You might chalk up that morning backache to getting older and your stiff shoulder to years of playing tennis, but what if it’s something more? While a loss of flexibility can happen with age and activity, it can also be caused by restricted fascia.
What Is Fascia?
Fascia is the web-like fibrous tissue that surrounds your muscles, blood vessels, organs and nerves. Elastic and flexible, it acts like the body’s shock absorber, holding structures together and helping them maintain their shape. Fascia also provides lubrication to the areas it covers and permits muscle groups to glide over each other.
Why Is It important–Especially to Active Adults?
While everyone experiences sore muscles from time to time, a restriction of your myofascial membranes – the fascia that surround the muscles – will cause chronic aches and pains. According to the Mayo Clinic, symptoms include a deep, aching pain in a muscle; a pain that persists or worsens; a tender knot in a muscle (called a trigger point); and difficulty sleeping due to pain.
Restricted fascia can be caused by lack of muscle use as well as by a sports injury, fall or accident. The inflammation that results from these forms of trauma can cause the fascia to tighten, resulting in shortened muscles and a painful, restricted range of motion.
Unlike the temporary discomfort you may feel after a strenuous workout or an uncomfortable night’s sleep, this condition will persist. Left untreated, it can lead to loss of balance, headaches, migraines, pinched nerves, and chronic pain.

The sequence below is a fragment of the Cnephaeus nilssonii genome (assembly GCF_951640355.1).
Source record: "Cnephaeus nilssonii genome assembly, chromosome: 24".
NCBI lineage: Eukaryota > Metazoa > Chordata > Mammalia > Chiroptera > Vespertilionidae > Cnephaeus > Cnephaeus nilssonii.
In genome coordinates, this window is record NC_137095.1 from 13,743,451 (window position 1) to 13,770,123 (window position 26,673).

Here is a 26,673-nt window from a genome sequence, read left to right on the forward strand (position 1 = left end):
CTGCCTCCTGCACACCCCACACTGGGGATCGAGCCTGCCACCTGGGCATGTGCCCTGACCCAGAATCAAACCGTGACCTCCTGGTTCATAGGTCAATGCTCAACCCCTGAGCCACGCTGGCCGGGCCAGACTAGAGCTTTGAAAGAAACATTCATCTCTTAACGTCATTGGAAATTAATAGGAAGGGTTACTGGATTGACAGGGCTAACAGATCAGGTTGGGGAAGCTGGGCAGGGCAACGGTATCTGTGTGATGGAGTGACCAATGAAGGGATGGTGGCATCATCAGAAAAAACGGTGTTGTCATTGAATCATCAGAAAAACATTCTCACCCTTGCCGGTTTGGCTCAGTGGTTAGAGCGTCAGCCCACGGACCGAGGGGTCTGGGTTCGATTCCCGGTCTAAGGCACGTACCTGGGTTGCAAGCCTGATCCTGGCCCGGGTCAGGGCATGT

What Can You Do to Treat or Prevent Restricted Fascia?
Fortunately, there are a few things you can do to improve your wellbeing and overall athletic performance and even prevent the condition. If you already have symptoms of restricted fascia, myofascial release is a specialized massage therapy that will stretch and realign the fascia. The technique eases pressure on the muscles by breaking up constrictions and snags, called adhesions, that can form in the fascia.
According to Whole Health MD, myofascial release therapy is likened “to kneading a piece of taffy … Some people immediately feel better, even free of pain, and are able to move their joints more freely as soon as the session is over. Others feel some increased discomfort that night or the next day. Any soreness should subside within a day or two, however, and you should feel less pain and move more easily than you did before.”
Another option is to perform self-myofascial release. Using a tool, such as a foam roller or tennis ball, break through restrictions by applying pressure on the trigger areas using body weight and gravity. Self-myofascial release can be uncomfortable; the key to doing it successfully is learning where your trigger points and restrictions are and using the tools regularly.
Finally, prevent restricted fascia by avoiding repetitive stress to injured muscles and by engaging in regular muscle therapy, such as that included in the TRIFACTIVE Method™.
Developed at our TRIFACTIVE® Sports Injury + Performance Clinic through years of active research and clinical testing, the proprietary technique stimulates joint proprioceptors (nerve endings responsible for reporting information about joint position to the brain), lengthens muscles through a combination of myofascial and deep tissue massage techniques, and then strengthens those muscles through therapeutic exercises. Athletes, corporate professionals, and active people love the TRIFACTIVE Method™ because it decreases their risk of injuries and keeps them doing what they love.